Victor Maphosa Herald Correspondent
Fuel companies are once again trying to renege on fuel coupons bought in advance by giving just 10 litres for the 20 litre coupons following a surge in fuel prices after the alignment of retail prices to the new auction exchange rate.
The same problem occurred early last year soon after fuel prices increased when excise duties were raised to bring retail prices into line with regional trends.
The fuel companies were at the time forced to honour their coupons for full volumes on the basis that they had sold coupons for specific sums and were supposed to have used that money to procure more fuel to fulfil their side of the bargain.
Scores of individuals, companies and Government ministries and departments paid for diesel and petrol in advance using the coupon system or refuel cards .
While motorists were stuck with the rejected coupons and fuel cards, companies like Redan and Puma Energy resolved to convert 20-litre coupons bought in local currency to 10-litre DFI coupons.
DFI coupons can be used at service stations selling fuel imported directly by the coupon issuer using free funds.
The conversion was done without consultation and appears like a “take-it or leave-it” condition with the only other available option being for motorists to indefinitely wait until local currency coupons and refuel cards get back their buying power.
No one knows when, and the companies involved are not hinting on when the fuel will be available for local currency coupon holders.
Some desperate motorists had to take the offer as they needed fuel now.
A notice by Redan Coupon Private Limited to its customers reads:
“In light of the sporadic fuel supply that we have been facing during the past weeks, Redan is offering to convert coupons and refuel card balances that were purchased using local currency into DFI coupons.
“Customers may convert their fuel volume at the current conversion rate of $1 as to DFI 0,5 litre . . . ”
Authority (Zera)acting chief executive officer Mr Eddington Mazambani said fuel coupons constitute a binding contract between a consumer and the service provider and Zera has since moved in to protect the interests and rights of the consumers.
“Fuel coupons constitute a contract between a consumer and the service provider of the product.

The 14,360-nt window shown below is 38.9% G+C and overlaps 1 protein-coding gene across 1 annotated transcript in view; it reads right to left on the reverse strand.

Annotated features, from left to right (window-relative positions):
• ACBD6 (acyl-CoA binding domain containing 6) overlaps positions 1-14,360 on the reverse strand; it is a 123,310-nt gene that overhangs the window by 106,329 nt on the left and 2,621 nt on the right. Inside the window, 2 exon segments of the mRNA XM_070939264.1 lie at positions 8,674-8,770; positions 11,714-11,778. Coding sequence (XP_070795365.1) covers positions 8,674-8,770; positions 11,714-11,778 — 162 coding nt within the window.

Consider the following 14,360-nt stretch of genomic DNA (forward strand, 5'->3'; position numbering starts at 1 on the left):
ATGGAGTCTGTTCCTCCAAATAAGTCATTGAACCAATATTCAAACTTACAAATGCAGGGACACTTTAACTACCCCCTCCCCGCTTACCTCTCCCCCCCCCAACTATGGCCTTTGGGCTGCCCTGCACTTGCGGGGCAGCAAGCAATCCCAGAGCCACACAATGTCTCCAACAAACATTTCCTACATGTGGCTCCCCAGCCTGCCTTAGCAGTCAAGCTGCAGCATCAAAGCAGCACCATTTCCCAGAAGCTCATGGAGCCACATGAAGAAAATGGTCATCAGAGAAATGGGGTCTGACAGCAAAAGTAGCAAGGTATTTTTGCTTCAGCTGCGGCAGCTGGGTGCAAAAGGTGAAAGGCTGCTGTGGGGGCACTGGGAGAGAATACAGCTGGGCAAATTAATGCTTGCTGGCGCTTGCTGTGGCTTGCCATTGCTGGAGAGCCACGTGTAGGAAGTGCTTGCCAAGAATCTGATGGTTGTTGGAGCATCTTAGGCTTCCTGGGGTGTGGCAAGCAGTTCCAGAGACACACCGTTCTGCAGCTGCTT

“While there are conditions that govern the transaction of fuel in coupon form, the rights of consumers have to be protected as there is a legitimate expectation of fuel having been purchased in advance.
“The authority has been in touch with some licensees following complaints from motorists citing difficulties in redeeming coupons.
“Licensees have given the authority assurances that they will give this matter due consideration and attention,” he said.
However, some legal experts have slammed the offer saying it was tantamount to fleecing motorists.
Harare lawyer Ms Jacqueline Sande said: “This is a breach of contract because the coupon represents the product which was purchased by the customer earlier before the price was increased.
“The supplier is obliged to honour the coupons to their full value because the product was purchased prior to the price increase and should therefore not be affected by any price changes.
“If the price of fuel had dropped instead the customer would similarly not be entitled to a refund of the difference and the same applies to a price increase. “The supplier is bound by the contract.”
Mr Tirivenyu Mutema of Nembo Attorneys said the service providers must deliver the amount of fuel purchased by the consumers.
“When they accept money from the public in exchange for fuel coupons, they make an undertaking to give to the bearers of such coupons the amount of fuel reflected on the coupon’s face on demand,” he said.
“The sale of a fuel coupon is simply an agreement of sale in which the purchaser makes immediate payment in exchange for deferred delivery. Having received due payment for the amount of fuel that appears on the face of the coupon, fuel firms cannot want to deliver insufficient fuel, that is typical breach of contract.”
Prior to the announcement of the 50 percent slash by fuel companies, some motorists were panicking to an extent of selling a 20-litre coupon to illegal fuel vendors operating near fuel stations in Harare for a paltry US$3.
Disgruntled motorists who were in a queue waiting to exchange their unredeemable coupons to the US dollar coupons at Puma head offices at Tendeseka Office Park, accused the company of short-changing them.
Others expressed disappointment over the issue and expected the situation to normalise.
However, Harare lawyer Mr Wellington Pasipanodya of Manase & Manase Legal Practitioners defended the position by Puma.
“We are certainly living in unusual times where everyone is trying to make the most of the money or investment that they have.
“Puma through its Redan coupon system sold Zimbabwe dollar coupons on the understanding that the purchaser was abiding to and accepting their terms and conditions which are easily accessible on their website.
“Those terms state that fuel will be made available subject to allocation of forex from the RBZ, it is an express term that motorists indemnify Redan and Puma in the event of change in policy enacted by the Government of Zimbabwe or such other factors which are beyond Redan’s control, including but not limited to, foreign currency shortages, failure by the Government to allocate foreign currency for fuel, increase in fuel prices, change of currency, change in interest rates and change in foreign currency exchange rate,” he said.